Most of our filming evolved out of participant observation—we arrived, got to know people and the filming progressed from there. I relied heavily on my background in anthropology that I learned from Vesperi’s ethnography class and visual anthropology tutorials. Fei and I were genuinely curious to learn about the people in Lumpkin and Stewart County—those who lived there and those who were there because of the detention center.
5. What difficulties did you face while filming?
Our first major difficulty was access to Stewart Detention Center. We had no cooperation from the Department of Homeland Security or CoreCivic (formerly Corrections Corporation of America) to film inside Stewart Detention Center. Early on, I assumed that would be a hindrance to our story, but in the end I think our lack of access became an asset. In Lumpkin, the people in town tend to view the detention center as a distant thing that people don’t interact with regularly. I think the film captures that.
Another difficulty was funding the film. It was incredibly difficult to raise money. Our families and friends helped by donating to our project, but we did not have a major financial backer. It was truly an independent film. I would work for months at a time, save up money, buy plane tickets and stay with friends. We were truly fortunate to have a lot of people who supported our project out of the kindness of their hearts.
6. What do you hope to convey to audiences through Lumpkin, GA?
Immigrant detention and poverty are human rights issues in America that are often reduced to headlines and soundbites in our national discourse. These are nuanced and complicated topics that affect us in myriad ways. I hope people coming away from the film sense the urgency of these social issues by seeing them through a more human lens. I hope, in Lumpkin, we can see past the debates and the politics to the real life impact these have on people and communities, our neighbors and fellow citizens of the world on the other side.
7. How did your documentary come to be featured by the Sarasota Film Festival?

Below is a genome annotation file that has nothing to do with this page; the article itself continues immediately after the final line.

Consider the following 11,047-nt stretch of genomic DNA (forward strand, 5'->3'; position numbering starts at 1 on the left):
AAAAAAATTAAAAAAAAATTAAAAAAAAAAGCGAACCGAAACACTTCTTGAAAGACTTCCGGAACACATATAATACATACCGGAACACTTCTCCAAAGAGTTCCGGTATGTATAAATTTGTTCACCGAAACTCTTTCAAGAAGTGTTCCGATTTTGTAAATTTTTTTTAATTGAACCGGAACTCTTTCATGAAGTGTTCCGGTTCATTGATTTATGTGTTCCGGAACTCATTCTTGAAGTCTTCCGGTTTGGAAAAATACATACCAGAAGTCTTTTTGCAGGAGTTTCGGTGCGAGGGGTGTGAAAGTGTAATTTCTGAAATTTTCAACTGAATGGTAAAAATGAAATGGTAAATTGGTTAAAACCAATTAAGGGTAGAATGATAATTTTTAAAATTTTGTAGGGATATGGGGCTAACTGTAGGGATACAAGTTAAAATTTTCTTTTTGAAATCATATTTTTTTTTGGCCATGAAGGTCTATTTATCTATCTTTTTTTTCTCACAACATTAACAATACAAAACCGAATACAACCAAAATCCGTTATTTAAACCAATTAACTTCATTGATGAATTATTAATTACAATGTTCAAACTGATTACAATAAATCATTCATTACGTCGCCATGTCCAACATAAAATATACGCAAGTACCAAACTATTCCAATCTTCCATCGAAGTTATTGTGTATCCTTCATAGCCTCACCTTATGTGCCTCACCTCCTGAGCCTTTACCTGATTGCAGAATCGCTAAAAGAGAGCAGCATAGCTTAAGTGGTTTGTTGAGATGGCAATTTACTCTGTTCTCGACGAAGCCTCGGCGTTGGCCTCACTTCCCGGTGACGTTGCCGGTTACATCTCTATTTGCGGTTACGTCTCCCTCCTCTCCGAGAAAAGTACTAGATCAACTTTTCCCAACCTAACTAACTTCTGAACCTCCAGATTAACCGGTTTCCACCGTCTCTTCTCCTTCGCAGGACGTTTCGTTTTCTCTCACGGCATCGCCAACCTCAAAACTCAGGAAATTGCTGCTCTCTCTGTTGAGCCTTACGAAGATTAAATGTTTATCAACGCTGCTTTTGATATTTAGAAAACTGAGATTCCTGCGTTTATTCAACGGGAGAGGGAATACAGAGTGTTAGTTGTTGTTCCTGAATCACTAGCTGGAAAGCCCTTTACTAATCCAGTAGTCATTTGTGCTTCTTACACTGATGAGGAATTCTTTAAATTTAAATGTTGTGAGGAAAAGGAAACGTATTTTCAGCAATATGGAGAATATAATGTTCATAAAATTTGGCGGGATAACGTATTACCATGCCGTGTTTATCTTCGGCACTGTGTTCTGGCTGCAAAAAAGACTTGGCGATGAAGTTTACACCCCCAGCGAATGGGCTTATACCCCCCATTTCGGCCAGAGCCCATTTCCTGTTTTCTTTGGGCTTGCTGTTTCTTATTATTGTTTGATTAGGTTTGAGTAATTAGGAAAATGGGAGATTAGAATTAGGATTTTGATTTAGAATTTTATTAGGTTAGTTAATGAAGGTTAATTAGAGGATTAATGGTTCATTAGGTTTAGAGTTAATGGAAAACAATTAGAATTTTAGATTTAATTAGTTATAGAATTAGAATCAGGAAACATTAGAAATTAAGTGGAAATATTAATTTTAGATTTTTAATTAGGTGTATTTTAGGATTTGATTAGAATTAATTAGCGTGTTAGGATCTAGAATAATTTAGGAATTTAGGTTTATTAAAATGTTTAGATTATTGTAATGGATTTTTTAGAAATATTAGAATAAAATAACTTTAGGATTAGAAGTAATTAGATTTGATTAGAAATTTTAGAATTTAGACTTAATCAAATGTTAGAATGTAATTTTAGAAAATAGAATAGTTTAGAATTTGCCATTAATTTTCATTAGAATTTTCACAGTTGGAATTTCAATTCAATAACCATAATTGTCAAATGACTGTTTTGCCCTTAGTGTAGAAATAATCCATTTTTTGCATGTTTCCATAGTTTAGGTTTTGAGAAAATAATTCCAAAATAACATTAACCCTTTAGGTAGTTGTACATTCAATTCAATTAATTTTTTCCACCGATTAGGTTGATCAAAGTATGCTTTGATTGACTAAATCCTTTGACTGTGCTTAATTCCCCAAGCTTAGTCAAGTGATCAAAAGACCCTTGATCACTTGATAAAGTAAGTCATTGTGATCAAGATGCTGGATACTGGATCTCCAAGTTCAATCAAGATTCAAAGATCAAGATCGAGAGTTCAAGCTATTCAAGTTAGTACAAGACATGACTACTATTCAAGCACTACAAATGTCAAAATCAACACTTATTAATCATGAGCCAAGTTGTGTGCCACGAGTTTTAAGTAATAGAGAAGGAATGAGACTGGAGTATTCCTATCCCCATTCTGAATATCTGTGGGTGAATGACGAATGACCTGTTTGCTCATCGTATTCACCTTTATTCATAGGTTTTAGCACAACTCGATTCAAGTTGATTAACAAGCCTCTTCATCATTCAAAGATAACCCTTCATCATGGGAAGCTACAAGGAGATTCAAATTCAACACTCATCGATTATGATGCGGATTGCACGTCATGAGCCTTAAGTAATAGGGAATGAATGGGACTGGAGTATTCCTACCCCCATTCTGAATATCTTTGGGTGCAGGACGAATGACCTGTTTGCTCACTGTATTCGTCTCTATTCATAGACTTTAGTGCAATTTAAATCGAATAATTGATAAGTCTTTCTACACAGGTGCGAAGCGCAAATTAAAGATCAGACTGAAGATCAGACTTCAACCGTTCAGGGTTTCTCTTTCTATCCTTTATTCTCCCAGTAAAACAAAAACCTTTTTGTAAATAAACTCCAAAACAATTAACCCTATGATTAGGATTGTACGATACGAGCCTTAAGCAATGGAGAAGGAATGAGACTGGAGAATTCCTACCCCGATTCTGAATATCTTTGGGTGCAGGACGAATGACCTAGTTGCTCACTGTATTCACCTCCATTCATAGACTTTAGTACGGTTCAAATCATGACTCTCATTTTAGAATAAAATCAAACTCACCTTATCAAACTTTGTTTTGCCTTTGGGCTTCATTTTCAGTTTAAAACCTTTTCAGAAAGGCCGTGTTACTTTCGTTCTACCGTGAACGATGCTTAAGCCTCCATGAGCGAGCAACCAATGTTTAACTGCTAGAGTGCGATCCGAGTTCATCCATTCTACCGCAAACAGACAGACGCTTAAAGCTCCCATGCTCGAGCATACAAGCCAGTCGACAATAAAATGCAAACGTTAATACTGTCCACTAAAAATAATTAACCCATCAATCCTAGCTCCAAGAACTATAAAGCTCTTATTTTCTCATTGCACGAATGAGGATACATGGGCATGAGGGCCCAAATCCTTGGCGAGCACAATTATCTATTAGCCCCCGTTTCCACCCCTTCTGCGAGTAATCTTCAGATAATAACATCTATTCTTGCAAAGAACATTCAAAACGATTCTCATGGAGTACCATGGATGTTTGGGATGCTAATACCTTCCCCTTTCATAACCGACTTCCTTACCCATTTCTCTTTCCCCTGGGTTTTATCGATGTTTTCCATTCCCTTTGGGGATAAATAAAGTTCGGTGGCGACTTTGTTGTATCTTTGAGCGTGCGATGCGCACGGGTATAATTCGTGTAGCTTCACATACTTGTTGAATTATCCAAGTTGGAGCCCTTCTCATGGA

We submitted it last December through FilmFreeway.
8. How was your experience at the film festival and your screening?
I loved my time at the festival. It was great to see so many friends from New College and Sarasota. Seeing the film at Sarasota Film Festival was one of the best screenings for a film I’ve worked on that I have personally attended in my (short) career. I hope I can come back.
9. Do you have any future film projects in mind?
Emily, Fei, Michael and I have a production company called Standard Deviation Productions. Lumpkin, GA is the first of a few projects we’re working on. We just released a short film, 35 Days, on my Vimeo page about the effects of the partial government shutdown on a small Ohio town. Down the road, we’re hoping to develop a documentary series.
10. What advice would you give to New College students interested in pursuing a career in filmmaking?
My time at New College was truly a time of freedom for me to explore my interests. I always seemed to find a way to work with faculty to incorporate filmmaking into their curriculum and all I had to do was ask. I hope it’s still the same.
I would advise students to treat their time at New College as a time to explore new ideas and theories. Those are some of the many important things that inspire the stories we tell. Make it a time to have experiences outside of filmmaking, as well. In my case, my background in anthropology plays a fundamental and unique role in the films I make and how I approach them.
And finally, please don’t stop. Filmmaking is becoming more democratized, and that’s a really beautiful thing. Each year, the technology seems to become more accessible and we’re hearing more new voices. Be bold with your voice and, most importantly, always be ethical in your craft.
Learn more about Nicholas Manting-Brewer at nmantingbrewer.com.